18 Then the Lord God said, “It is not good that the man should be alone; I will make him a helper fit for him.” At that point, however, God did something that seems odd to us. Rather than immediately creating the woman, 19 (the Lord God formed out of the ground) every beast of the field and every bird of the heavens, a different order than we anticipated from c.1, and (God) brought (all these creatures) to the man to see what he would call them. And whatever the man called every living creature, that was its name. This activity gave Adam an opportunity not only to observe and label the unique characteristics of each animal, and to see how different they all were from him, but it also displayed his authority over them. That’s what it means to name something. It shows that you have a unique connection to it, and even bear responsibility for it, still today. Astronomers who identify a new star are usually given the honor of naming it. The same is true for those who purchase a building, or construct a bridge, or discover a land formation like a mountain or a waterfall. They name it. The ultimate example here is the naming of our children. We take this naming very seriously. We think about it for months, and consider many options. Then we often wait to see our child before conferring the name, just to make sure it fits. It’s that important. Imagine what an honor it would be if a young couple came to you and said: We’ve thought and prayed about it and we’ve decided. We want you name our child. Would you consider that an honor? Of course you would—an honor beyond all comprehension. And almost certainly you would reply: No, I can’t do that. Who am I to deserve such an honor. And that’s just one individual child. 20 (Adam) gave names to all livestock and to the birds of the heavens and to every beast of the field…, at God’s invitation, even before Eve was created, showing us the place of authority God entrusted uniquely to the man.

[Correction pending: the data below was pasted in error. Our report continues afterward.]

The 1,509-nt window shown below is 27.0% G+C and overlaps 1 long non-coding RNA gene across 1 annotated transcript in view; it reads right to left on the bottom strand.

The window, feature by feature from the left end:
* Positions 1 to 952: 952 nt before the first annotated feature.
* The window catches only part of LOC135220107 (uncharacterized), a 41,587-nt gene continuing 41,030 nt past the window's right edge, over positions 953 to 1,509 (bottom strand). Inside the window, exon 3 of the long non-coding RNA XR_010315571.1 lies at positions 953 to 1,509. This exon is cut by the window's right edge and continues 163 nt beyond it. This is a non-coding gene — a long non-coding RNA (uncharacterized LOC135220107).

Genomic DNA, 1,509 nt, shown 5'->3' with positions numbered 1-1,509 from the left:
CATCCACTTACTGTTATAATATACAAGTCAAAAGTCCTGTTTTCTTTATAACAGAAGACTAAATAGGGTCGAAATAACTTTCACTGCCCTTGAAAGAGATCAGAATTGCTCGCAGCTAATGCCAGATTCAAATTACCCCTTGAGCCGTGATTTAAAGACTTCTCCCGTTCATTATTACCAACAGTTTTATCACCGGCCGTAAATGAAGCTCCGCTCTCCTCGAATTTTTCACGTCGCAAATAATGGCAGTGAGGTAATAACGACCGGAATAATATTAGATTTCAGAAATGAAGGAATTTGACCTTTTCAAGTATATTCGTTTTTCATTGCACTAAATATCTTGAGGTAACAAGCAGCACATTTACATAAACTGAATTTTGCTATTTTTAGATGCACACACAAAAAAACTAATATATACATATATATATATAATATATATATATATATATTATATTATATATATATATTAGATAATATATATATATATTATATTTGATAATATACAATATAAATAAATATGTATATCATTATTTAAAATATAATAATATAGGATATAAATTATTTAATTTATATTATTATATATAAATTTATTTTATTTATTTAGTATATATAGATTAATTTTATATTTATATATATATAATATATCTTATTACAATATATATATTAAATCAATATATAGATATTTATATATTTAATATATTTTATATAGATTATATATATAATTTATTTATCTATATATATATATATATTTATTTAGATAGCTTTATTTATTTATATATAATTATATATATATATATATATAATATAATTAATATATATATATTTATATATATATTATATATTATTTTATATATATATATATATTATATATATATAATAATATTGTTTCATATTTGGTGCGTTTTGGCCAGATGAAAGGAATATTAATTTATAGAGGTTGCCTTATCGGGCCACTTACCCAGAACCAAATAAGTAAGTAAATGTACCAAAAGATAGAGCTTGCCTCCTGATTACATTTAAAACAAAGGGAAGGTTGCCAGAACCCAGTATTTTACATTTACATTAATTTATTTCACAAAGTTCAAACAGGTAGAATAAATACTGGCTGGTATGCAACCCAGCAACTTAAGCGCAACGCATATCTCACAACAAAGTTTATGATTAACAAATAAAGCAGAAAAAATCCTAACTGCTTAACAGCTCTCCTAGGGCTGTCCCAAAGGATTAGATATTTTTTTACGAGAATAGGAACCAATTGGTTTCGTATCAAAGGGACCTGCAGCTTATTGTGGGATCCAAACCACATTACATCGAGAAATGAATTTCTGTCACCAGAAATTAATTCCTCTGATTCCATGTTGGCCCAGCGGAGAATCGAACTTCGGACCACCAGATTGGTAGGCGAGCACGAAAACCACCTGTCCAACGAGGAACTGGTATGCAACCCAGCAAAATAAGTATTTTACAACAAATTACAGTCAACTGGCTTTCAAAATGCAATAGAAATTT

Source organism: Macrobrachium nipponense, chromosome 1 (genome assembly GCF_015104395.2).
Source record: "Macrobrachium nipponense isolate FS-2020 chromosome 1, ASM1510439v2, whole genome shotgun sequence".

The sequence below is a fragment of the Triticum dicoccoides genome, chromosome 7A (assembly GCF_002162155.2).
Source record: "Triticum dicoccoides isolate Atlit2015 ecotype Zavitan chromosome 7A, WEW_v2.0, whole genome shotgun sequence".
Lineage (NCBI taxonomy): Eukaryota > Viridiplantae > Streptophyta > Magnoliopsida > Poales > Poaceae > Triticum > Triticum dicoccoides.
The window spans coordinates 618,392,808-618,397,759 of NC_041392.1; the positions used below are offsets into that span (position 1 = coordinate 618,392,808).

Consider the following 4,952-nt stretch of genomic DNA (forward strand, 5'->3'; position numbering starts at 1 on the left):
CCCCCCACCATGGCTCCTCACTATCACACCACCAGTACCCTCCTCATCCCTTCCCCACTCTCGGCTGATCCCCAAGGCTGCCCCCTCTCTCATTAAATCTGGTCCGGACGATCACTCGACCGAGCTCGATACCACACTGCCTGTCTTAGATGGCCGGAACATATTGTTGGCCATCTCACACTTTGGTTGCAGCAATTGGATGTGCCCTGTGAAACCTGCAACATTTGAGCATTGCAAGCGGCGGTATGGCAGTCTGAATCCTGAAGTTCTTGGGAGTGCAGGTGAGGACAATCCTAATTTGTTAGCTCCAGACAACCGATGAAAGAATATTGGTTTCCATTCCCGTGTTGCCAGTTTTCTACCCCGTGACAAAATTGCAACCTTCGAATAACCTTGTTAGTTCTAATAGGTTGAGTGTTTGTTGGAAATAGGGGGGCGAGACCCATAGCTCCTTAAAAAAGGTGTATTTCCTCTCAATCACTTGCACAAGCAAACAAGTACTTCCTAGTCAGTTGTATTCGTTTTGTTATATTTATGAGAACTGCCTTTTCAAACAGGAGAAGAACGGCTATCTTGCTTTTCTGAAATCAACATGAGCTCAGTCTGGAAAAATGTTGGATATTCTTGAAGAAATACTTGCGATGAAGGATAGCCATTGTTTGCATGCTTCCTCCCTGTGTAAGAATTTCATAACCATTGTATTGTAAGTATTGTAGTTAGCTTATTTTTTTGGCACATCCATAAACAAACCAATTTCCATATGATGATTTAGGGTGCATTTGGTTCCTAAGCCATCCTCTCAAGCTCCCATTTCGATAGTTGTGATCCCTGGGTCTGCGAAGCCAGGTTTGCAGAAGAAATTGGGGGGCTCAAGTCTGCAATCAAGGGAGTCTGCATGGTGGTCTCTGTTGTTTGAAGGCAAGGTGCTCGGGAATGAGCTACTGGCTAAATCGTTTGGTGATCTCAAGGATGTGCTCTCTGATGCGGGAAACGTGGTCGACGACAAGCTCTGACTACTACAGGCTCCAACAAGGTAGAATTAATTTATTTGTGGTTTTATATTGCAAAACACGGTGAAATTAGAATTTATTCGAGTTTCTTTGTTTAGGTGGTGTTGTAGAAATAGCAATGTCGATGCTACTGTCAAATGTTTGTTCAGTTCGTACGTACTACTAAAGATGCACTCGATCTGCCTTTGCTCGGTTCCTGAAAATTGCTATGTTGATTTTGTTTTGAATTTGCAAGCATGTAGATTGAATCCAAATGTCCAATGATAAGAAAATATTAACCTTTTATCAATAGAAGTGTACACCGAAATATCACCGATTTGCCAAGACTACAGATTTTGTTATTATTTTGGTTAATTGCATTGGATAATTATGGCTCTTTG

And something else is also seen clearly here: 20 … there was not found a helper fit for him. 21 So the Lord God caused a deep sleep to fall upon the man, and while he slept took one of his ribs and closed up its place with flesh. 22 And the rib that the Lord God had taken from the man he made into a woman and brought her to the man. 23 Then the man said, “This at last is bone of my bones and flesh of my flesh; she shall be called Woman, because she was taken out of Man.” Eve, whom we already met (c.1) as an equal partner with the Adam in bearing God’s image and in ruling over creation, we now see is also a complement to him, a companion, brought alongside him—literally from his side. And she is uniquely designed to be his helper in pursuit of their great commission to fill the earth (1:28).

31 Now…, we need to stay with this story just a bit longer to see what happened next, because it’s very important for our text in 1Ti.: 31 … the serpent was more crafty than any other beast of the field that the Lord God had made. And he said to the woman, bypassing the man to whom God had spoken that single restriction: “Did God actually say, ‘You shall not eat of any tree in the garden’?” We know where the conversation went from there. It ended with the serpent reversing God’s words to the man about the consequences of eating from this tree: 4 … the serpent said to the woman, “You will not surely die. He bypassed God’s authority structure, deceived the woman, lied to her, and enticed her into sin. Then her husband, forsaking his responsibility and ignoring the voice of God, followed her willfully into sin and death.

This whole scene from Gen.1-3 explains the situation we still find ourselves in today. It explains what we’re up against: we were made for sinless, unbroken fellowship with God in seamless community with one another as His image-bearing creatures, but instead we’re trapped in sin and death, separated from God and one another, hell-bent on pursuing our own best interest as we ourselves perceive it, and on defending our perceptions even to the death if we must, vehemently justifying ourselves, even in our pitifully fallen, broken state. That’s the legacy of the fall.